Does your résumé have what it takes to get the attention of a tech recruiter?
Every year, nearly 240,000 people in the U.S. graduate with engineering degrees. In a competitive landscape like that, how do you stand out and land your dream job right out of school? The answer lies in showcasing your experience through your résumé. As AppLovin’s Technical Recruiter, I see hundreds of résumés a month, and here’s what I advise to make yours stand out:
Make your résumé interactive.
Share links to personal and/or school projects or a portfolio using Stack Overflow, Github, or Bitbucket. This is especially helpful when you don’t have any internships and want to demonstrate your programming abilities. Always showcase your tech skills rather than merely list them.
Have an active online presence.
Of course you should use career networking sites like LinkedIn or LookSharp (a jobs marketplace just for recent grads) to connect with industry professionals at companies where you are interested in working. But it’s also important to join relevant engineering groups on those sites, such as those for Java developers, mobile engineers, or web development, and actively participate in forum discussions. Truly demonstrating that you are intellectually engaged in your profession goes a long way toward building a profile that will be attractive to hiring teams.
Demonstrate that you’re part of the engineering community.
Compete in hackathons, join tech meetup groups or CS clubs, or work with educational nonprofits such as Code for America or Girls Who Code. These communities are hotspots for innovation and provide opportunities to share creative ideas on how to tackle technical problems or even build something new. When you list activities such as these on your résumé, you show that you are genuinely passionate about your engineering, beyond school or work. Also, many employers like to see that candidates give back to their communities, so showing that you volunteer with an engineering-related group is a great way to do so.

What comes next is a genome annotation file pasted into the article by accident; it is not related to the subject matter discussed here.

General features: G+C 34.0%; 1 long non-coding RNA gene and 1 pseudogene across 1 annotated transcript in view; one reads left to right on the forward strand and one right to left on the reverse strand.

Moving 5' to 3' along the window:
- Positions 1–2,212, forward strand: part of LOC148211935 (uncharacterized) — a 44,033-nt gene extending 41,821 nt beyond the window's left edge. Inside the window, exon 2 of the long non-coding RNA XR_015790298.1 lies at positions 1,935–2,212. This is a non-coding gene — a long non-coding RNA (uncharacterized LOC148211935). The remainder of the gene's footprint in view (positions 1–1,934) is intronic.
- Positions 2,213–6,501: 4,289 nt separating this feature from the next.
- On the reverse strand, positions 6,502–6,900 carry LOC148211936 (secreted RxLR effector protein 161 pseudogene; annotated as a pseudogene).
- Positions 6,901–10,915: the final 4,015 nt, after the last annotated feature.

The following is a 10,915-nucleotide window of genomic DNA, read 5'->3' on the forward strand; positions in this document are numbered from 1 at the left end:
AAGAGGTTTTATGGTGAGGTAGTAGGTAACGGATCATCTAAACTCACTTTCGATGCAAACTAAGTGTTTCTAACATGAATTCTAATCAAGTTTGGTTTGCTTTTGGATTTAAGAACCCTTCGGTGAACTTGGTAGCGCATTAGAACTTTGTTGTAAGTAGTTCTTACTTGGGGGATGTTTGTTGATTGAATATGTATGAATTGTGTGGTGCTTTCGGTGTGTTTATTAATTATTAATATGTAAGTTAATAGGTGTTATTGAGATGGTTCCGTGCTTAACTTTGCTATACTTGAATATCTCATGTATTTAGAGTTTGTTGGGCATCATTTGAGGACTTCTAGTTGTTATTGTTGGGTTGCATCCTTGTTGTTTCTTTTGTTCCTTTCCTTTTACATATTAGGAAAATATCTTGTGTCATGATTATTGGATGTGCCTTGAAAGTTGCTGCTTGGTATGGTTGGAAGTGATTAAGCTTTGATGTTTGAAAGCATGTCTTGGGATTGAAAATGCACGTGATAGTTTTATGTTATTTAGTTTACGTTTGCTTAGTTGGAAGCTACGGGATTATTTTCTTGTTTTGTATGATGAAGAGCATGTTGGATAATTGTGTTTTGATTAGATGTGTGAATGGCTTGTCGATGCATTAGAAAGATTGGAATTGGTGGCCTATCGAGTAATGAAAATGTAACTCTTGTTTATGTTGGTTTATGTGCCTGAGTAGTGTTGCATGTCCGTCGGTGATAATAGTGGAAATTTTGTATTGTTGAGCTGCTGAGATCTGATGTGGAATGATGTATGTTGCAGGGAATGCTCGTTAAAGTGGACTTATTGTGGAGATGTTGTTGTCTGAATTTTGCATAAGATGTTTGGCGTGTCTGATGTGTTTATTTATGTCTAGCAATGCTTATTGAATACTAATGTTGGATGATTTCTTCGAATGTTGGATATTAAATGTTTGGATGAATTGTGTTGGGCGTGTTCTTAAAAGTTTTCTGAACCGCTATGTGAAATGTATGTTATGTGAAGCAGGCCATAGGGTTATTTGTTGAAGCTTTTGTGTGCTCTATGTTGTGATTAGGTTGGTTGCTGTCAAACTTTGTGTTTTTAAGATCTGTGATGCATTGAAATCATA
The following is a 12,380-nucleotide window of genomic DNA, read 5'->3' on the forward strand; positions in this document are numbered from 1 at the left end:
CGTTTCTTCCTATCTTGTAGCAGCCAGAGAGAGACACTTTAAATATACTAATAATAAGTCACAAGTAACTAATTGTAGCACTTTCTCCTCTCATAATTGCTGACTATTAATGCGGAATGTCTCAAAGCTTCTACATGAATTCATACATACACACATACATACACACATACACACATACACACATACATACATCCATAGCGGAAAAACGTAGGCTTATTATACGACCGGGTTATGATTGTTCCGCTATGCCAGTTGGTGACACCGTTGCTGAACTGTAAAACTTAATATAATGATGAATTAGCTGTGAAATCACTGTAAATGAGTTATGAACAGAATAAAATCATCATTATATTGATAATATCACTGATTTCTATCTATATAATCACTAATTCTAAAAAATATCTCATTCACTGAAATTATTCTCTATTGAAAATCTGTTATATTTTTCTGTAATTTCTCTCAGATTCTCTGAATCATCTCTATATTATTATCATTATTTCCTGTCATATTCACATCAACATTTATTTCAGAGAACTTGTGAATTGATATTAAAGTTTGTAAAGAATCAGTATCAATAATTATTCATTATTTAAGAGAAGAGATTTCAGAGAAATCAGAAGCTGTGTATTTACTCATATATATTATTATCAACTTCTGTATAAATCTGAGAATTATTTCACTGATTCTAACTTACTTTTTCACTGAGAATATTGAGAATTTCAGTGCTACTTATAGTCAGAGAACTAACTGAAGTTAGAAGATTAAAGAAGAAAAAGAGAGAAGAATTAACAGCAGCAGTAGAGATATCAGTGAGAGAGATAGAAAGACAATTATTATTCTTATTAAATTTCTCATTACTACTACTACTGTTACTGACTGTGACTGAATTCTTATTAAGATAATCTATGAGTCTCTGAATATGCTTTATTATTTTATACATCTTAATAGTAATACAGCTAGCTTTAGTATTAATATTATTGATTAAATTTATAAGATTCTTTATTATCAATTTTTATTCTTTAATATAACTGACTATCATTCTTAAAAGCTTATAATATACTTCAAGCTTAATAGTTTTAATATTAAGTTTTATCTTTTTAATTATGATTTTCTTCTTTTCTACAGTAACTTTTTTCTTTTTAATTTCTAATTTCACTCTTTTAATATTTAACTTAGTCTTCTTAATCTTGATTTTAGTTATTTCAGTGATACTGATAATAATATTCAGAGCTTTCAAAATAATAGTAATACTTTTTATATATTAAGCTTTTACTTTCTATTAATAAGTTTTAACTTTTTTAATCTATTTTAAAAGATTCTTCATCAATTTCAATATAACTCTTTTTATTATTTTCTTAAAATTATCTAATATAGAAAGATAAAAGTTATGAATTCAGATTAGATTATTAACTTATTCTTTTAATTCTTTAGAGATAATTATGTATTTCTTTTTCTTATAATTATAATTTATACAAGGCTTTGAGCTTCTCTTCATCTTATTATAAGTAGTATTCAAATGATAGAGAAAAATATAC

Make sure your expertise is relevant and consistent.
It’s not enough to just say that you’re interested in a particular sub-field — you have to show that you’re interested in it. If you’re currently passionate about mobile development, for example, and know that that’s what you want to pursue after graduation, then list all of the mobile-related internships or projects you’ve been involved in. Doing so indicates to hiring managers that you have experience and a vested interest in that area.
Highlight significant achievements.
Whether it’s with an internship at a company in Silicon Valley or a senior project on Dynamic Topic Modeling, be clear about what you’ve achieved. A lot of résumés tell recruiters that a candidate worked on a project, but they fail to indicate what the candidate actually learned or accomplished in that context. Don’t think of your résumé as a laundry list of where you’ve been; think of it as a portfolio of all of your professional accomplishments.
In all of the résumés that I see, these are the things that make me want to contact an applicant. Follow these tips and you’ll be contacted for an interview in no time.